Coincheck, the Japanese exchange which lost $530 million worth of NEM (XEM) in January has announced that it has commenced trading of XRP and FCT. The cryptocurrency exchange platform which has been in the eye of the storm since January raising doubt that it would resume operation finally did days ago.
According to a release translated from Japanese, the exchange stated:
“In connection with unauthorized remittance of the virtual currency NEM due to unauthorized access occurred on January 26, 2018, the Company suspended the services partially in order to investigate the cause of customer asset protection and unauthorized remittance, and formulated a business improvement plan. In implementing this plan, we have tried to improve our management control system and internal control system. In addition, with the cooperation of external experts who carried out a step-by-step safety audit, we have restarted the service that enables the receipt, purchase and exchange of XRP and FCT.”
The latest additions bring to nine the number of digital currencies traded on Coincheck. The company earlier commenced trading activities on Bitcoin, Ethereum, lisk, NEM, ETC, BCH and LTC.
A Surge in Customer Traffic
The company which earlier expressed doubt in their ability to resume operations stated that they needed a new license to restart operations due to the tough stringent measures imposed on Japanese exchanges by the country’s regulators.
The statement on its website seen on Monday November 26 stated that aside the introduction of the two digital tokens the company is also introducing other support services.
The release also said that the firm is experiencing a surge in customers eager to resume trading using the cryptocurrency exchange platform which was among the most popular in Japan.
In a twist, the release inferred that with the reorganization of its operations that Coincheck will use its discretion and may temporarily suspend operations as it works towards stabilization of all its operations.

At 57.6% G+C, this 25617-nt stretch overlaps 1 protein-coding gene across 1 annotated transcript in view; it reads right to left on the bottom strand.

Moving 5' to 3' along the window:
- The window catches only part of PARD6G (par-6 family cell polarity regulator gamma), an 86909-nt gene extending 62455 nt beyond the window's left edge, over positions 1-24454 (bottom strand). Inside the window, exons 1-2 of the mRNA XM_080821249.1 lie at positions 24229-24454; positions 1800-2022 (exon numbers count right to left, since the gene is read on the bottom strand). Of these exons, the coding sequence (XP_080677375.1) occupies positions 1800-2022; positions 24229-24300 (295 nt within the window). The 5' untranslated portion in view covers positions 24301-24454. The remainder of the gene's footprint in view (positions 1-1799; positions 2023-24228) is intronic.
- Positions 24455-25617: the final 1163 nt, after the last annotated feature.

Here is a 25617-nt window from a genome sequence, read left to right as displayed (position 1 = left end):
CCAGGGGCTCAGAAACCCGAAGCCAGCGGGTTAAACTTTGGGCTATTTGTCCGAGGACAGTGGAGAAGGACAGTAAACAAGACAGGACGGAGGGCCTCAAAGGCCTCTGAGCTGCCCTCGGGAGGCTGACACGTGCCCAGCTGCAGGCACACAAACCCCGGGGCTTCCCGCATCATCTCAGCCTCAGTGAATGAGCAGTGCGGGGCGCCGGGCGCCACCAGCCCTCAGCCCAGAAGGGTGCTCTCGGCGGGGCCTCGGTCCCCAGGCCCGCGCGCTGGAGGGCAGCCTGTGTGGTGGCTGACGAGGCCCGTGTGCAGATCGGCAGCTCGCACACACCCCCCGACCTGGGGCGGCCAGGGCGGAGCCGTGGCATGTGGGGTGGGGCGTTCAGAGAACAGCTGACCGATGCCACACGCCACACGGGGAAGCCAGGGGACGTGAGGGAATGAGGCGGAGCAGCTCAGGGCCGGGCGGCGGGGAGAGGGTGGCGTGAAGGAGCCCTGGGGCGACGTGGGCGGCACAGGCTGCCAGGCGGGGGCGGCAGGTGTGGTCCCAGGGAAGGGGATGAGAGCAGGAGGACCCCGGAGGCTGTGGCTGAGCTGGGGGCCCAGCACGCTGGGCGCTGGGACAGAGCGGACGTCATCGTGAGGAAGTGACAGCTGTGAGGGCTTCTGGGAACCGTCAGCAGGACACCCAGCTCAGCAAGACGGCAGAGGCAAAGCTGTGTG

The Hack At Beginning of the Year
It will be recalled that the January hack of Coincheck was announced by Long Wong, the NEM Foundation president in a Tweet after it became obvious that something was wrong at the exchange when they rapidly suspended trading operations.
It was then thought that the hackers stole not just NEM but XRP also, but it was later confirmed that a large withdrawal of XRP from the exchange was the idea of the Ripple Labs in a preventive move.
The hack which caused the value of XEM to plunge to $0.80 from $1.01 holds the unenviable record of being the biggest loss to hackers since the Mt Gox hack of 2014. It also made Japanese regulator to toughen its oversight guidelines on exchanges.
Coincheck founded in 2014 was a prominent feature in Japanese coin trade until the January hack. The exchange had a policy of encouraging traders and investors to leave their digital currencies in the online wallet of the exchange.
The policy is contrary to expert opinion that says it is risky to leave any substantial volumes of digital tokens in an online wallet.
Interestingly, the firm decided to bear the loss of the coins by reimbursing clients who lost their XEM coins in the hack.
The Coincheck NEM hack brought to fore the irreversible nature of the decentralized networks as the NEM network insisted it would not conduct a hard fork to recover the tokens.